The Standard High Line Hotel is selling a $75 hot dog. $75!!! (Bao Ong for Time Out)

Thanks to reader Terri for today’s featured photo of Brooklyn Hi-Art! Machine’s installation at the Prospect Park Bandshell.

The Briefly for June 30, 2020 – The “Indoor Dining on July 6? Not So Fast.” Edition

Today’s daily NYC news digest: The mayor announces moving $1 billion from the NYPD’s budget, a peacock escapes the Prospect Park Zoo, Broadway stays dark, and more

Today – Low: 70˚ High: 79˚
Possible light rain in the evening.

The mayor announced that he’s committed to redirecting $1 billion of the NYPD’s funding to other city resources. This is a move that both the police unions and police protestors are upset with. The perfect de Blasio move, creating as much anger as possible on all sides. (Matt Troutman for Patch)

Brooklyn got a second Black Lives Matter street mural last week, this one outside of Borough Hall. (Meaghan McGoldrick for Brooklyn Paper)

“We don’t need more Black Lives Matter signs painted on streets. We need a real, true cut, and this money laundering ain’t it.” -Nelini Stamp on the mayor’s $1 billion announcement. The announcement includes the transfer of fringe benefits for school safety agents to the DOE, which move around money, which accomplishes literally nothing. (Jake Offenhartz for Gothamist)

“The purpose of this article is to outline five specific, systemic, attainable reme­dies to the epidemic of police abuse.” This is from May 28, 1985. (David Swanson for Village Voice)

Maybe we won’t have indoor dining starting on July 6? We’re less than a week away from the city’s supposed start of indoor dining and the mayor says he needs to “examine closely and come to a decision in the next couple of days.” The wavering is due to the spike in Covid-19 cases nationwide, not necessarily in the city. When will a decision be made? You’d assume before July 6. (Luke Fortney for Eater)

The NYPL lions, Patience and Fortitude, are wearing masks like all good New Yorkers. (Jen Carlson for Gothamist)

An interactive map of apartment prices at each subway stop in the city, with the 2020 edition showing 36% of subway stops experiencing drops in rent. (RentHop)

How much are you supposed to tip movers? The American Moving and Storage Association suggests $25 per person, which doesn’t seem like much for NYC. Here are some things to keep in mind when calculating a tip. (Rita Cidre for StreetEasy)

Tens of thousands of New Yorkers are facing possible eviction without city, state, and federal aid. The stat’es eviction moratorium ends in August, the federal government’s regular Covid-19 assistance ends in July, creating a perfect storm for evictions. (Janaki Chadha for Politico)

Making the case why New Yorkers won’t actually move to the suburbs. (Mike Mishkin for I Love the Upper West Side)

With an unsure future ahead for the city’s schools, the Department of Education purchased an additional 40,000 iPads for students for summer school students, adding to the 300,000 it’s already purchased. (Reema Amin for The City)

Interview: Alexandria Ocasio-Cortez on Black Lives Matter, representing NYC in Congress, her first two years in Congress, and more. (Peter Rugh for The Indypendent)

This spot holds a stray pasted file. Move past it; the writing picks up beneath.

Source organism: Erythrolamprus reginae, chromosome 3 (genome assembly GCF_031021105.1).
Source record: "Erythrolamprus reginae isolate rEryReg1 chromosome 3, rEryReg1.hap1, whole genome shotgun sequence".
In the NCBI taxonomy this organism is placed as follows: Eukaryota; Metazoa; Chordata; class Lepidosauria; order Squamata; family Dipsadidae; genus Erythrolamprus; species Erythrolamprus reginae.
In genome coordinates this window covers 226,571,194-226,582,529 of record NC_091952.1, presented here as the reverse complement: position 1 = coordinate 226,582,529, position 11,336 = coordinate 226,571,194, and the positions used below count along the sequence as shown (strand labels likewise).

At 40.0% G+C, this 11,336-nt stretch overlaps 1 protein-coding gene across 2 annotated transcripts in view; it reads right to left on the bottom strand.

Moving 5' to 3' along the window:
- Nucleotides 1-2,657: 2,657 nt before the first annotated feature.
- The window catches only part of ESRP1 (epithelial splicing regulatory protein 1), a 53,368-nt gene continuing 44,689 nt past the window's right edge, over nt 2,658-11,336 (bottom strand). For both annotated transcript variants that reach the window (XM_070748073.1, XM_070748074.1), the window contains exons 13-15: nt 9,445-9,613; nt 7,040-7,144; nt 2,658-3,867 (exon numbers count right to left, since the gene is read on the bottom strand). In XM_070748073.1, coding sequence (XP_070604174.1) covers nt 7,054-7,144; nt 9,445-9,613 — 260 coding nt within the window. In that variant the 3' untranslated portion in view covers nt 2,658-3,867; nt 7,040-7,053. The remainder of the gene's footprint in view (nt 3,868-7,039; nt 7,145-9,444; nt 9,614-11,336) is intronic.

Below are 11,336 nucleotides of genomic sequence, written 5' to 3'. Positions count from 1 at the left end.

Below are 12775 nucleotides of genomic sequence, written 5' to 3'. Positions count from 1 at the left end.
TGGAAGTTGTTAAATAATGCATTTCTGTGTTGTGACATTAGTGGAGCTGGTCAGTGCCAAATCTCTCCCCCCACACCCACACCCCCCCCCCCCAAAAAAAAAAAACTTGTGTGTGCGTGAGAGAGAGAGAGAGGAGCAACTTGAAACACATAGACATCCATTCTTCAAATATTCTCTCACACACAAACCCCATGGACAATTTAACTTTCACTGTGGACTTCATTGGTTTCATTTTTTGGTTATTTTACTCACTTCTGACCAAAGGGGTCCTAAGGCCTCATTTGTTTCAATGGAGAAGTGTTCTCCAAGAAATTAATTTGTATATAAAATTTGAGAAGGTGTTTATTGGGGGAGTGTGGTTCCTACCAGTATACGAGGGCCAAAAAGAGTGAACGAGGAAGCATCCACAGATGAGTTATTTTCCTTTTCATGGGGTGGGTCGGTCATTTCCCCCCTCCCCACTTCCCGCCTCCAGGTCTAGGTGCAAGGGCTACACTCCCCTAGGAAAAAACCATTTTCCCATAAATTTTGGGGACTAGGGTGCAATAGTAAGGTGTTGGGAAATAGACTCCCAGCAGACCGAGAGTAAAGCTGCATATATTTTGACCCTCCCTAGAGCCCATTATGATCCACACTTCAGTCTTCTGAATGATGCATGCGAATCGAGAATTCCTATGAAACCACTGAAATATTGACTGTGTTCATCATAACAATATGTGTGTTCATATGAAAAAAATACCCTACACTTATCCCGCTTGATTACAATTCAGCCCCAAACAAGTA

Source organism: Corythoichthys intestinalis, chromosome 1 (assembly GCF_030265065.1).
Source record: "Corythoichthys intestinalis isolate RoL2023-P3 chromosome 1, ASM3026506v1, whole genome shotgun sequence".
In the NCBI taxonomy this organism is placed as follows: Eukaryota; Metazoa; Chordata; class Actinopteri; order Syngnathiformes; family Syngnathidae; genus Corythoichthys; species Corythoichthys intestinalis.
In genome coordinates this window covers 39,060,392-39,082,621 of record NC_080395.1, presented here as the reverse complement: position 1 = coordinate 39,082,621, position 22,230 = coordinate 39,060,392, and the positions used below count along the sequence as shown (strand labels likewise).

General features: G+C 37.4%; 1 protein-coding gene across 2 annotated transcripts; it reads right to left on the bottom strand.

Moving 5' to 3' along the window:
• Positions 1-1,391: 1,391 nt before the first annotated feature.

We don’t have results from the June 23 primaries and elections yet, and it still may be a while until we get results. There were 765,000 absentee ballots distributed, but only 471,000 votes were cast in person, so when it comes to results we’ve only seen the tip of the iceberg. (Jim Brennan for Gotham Gazette)

Broadway will be closed through at least the end of the year. All tickets through January 3 have been refunded, but there’s been no statement on a return date. (Michael Paulson for NY Times)

Remember how the MTA was in the process of re-designing Brooklyn’s bus systems? Forget it. The MTA says Covid-19 has forced them to put a hold on the plans and they’ll publish a revised timeline in “the next few months.” An announcement to say they’ll make an announcement about an announcement in a few months. The original plan was due at the end of the second quarter. (Kevin Duggan for Brooklyn Paper)

Will 24-hour subway service ever return? Maybe. The governor is leaving a lot of wiggle room in all of his answers. (Dave Colon for Streetsblog)

Will offices ever go back to normal? amNY looks at the Empire State Building as a bellwether for recovery. Only 15-20% of the building’s occupants that could return have returned during phase two. (Imani Moise and Echo Wang for Reuters)

Crown Heights Caribbean spot Glady’s is shutting its doors permanently due to Covid-19. (Erika Adams for Eater)

The Downtown Brooklyn Public Art + Placemaking Fund award in Brooklyn is giving grants of up to $50,000 for public art and performance projects looking to revitalize portions of Downtown Brooklyn. Applications are open through June 25, 2020. (BKLYNER)

Around the city, you’ll find flyers for someone selling flan. A look at New Yorkers who have started businesses making cooking and baking during the pandemic. (Devorah Lev-Tov for NY Times)

Mayor de Blasio wants to do something about solitary confinement. He’s assembled a “working group” whose job it will be to create a plan to end solitary confinement and “punitive segregation.” (Rosa Goldensohn for The City)

Interview: Milton Glaser, shortly before his death, talking about a design idea to unify the city around the word “together.” (Jeremy Alias for NY Times)

13 things you didn’t know about the Woolworth Building. (Michele Cohen for 6sqft)

The city will take over more streets in the evenings to combine Open Streets and Open Restaurants to push restaurant seating into the car lanes and create pedestrian walkways down the center of the street. The streets haven’t been announced but will begin this weekend and run through Labor Day on Friday nights, and all day on Saturdays and Sundays. (Angélica Acevedo for amNewYork Metro)

The City Council unanimously passed the COVID-19 Funding Tracker Bill to establish a public database to track city spending in an attempt to provide balance for relief throughout the city. (Jaime DeJesus for The Brooklyn Home Reporter)

After the police’s violent actions against the Queer Liberation March, Washington Square Park’s statues of George Washington were splattered with red paint in protest. Washington was targeted for his ownership of slaves. (Sydney Pereira for Gothamist)